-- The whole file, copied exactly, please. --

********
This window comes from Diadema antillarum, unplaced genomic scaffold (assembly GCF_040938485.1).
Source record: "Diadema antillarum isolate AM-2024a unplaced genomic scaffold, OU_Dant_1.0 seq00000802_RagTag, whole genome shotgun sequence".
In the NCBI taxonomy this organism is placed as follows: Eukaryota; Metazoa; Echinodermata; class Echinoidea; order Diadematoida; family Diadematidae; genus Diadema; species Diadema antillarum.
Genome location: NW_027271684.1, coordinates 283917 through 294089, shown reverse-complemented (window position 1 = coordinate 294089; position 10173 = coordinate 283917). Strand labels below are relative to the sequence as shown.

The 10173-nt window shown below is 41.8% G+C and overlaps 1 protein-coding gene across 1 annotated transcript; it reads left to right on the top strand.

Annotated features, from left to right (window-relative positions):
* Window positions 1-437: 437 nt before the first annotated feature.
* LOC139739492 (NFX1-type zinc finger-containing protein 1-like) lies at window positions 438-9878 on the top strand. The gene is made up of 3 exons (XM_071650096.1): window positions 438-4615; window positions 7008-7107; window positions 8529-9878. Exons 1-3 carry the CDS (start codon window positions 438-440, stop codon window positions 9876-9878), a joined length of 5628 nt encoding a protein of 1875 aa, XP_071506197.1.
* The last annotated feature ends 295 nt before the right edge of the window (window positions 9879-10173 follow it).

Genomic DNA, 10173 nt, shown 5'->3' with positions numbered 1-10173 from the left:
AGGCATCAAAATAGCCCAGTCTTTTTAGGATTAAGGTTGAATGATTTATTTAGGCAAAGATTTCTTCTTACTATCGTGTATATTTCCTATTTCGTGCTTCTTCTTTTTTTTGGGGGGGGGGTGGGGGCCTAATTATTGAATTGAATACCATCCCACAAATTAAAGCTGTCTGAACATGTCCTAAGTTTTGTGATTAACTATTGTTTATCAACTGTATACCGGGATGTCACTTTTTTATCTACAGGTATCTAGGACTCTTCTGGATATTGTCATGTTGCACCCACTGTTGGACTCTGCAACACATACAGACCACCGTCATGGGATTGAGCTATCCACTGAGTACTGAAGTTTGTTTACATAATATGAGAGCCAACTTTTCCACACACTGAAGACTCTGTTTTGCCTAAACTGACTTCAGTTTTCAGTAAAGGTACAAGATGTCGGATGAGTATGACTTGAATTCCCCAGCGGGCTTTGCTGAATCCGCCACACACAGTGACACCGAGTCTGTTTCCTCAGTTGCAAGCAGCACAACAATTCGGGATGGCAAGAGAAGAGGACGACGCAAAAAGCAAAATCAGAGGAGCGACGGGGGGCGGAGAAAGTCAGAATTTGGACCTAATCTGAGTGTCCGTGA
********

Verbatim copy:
This window comes from Diadema antillarum, unplaced genomic scaffold (assembly GCF_040938485.1).
Source record: "Diadema antillarum isolate AM-2024a unplaced genomic scaffold, OU_Dant_1.0 seq00000802_RagTag, whole genome shotgun sequence".
In the NCBI taxonomy this organism is placed as follows: Eukaryota; Metazoa; Echinodermata; class Echinoidea; order Diadematoida; family Diadematidae; genus Diadema; species Diadema antillarum.
Genome location: NW_027271684.1, coordinates 283917 through 294089, shown reverse-complemented (window position 1 = coordinate 294089; position 10173 = coordinate 283917). Strand labels below are relative to the sequence as shown.

The 10173-nt window shown below is 41.8% G+C and overlaps 1 protein-coding gene across 1 annotated transcript; it reads left to right on the top strand.

Annotated features, from left to right (window-relative positions):
* Window positions 1-437: 437 nt before the first annotated feature.
* LOC139739492 (NFX1-type zinc finger-containing protein 1-like) lies at window positions 438-9878 on the top strand. The gene is made up of 3 exons (XM_071650096.1): window positions 438-4615; window positions 7008-7107; window positions 8529-9878. Exons 1-3 carry the CDS (start codon window positions 438-440, stop codon window positions 9876-9878), a joined length of 5628 nt encoding a protein of 1875 aa, XP_071506197.1.
* The last annotated feature ends 295 nt before the right edge of the window (window positions 9879-10173 follow it).

Genomic DNA, 10173 nt, shown 5'->3' with positions numbered 1-10173 from the left:
AGGCATCAAAATAGCCCAGTCTTTTTAGGATTAAGGTTGAATGATTTATTTAGGCAAAGATTTCTTCTTACTATCGTGTATATTTCCTATTTCGTGCTTCTTCTTTTTTTTGGGGGGGGGGTGGGGGCCTAATTATTGAATTGAATACCATCCCACAAATTAAAGCTGTCTGAACATGTCCTAAGTTTTGTGATTAACTATTGTTTATCAACTGTATACCGGGATGTCACTTTTTTATCTACAGGTATCTAGGACTCTTCTGGATATTGTCATGTTGCACCCACTGTTGGACTCTGCAACACATACAGACCACCGTCATGGGATTGAGCTATCCACTGAGTACTGAAGTTTGTTTACATAATATGAGAGCCAACTTTTCCACACACTGAAGACTCTGTTTTGCCTAAACTGACTTCAGTTTTCAGTAAAGGTACAAGATGTCGGATGAGTATGACTTGAATTCCCCAGCGGGCTTTGCTGAATCCGCCACACACAGTGACACCGAGTCTGTTTCCTCAGTTGCAAGCAGCACAACAATTCGGGATGGCAAGAGAAGAGGACGACGCAAAAAGCAAAATCAGAGGAGCGACGGGGGGCGGAGAAAGTCAGAATTTGGACCTAATCTGAGTGTCCGTGA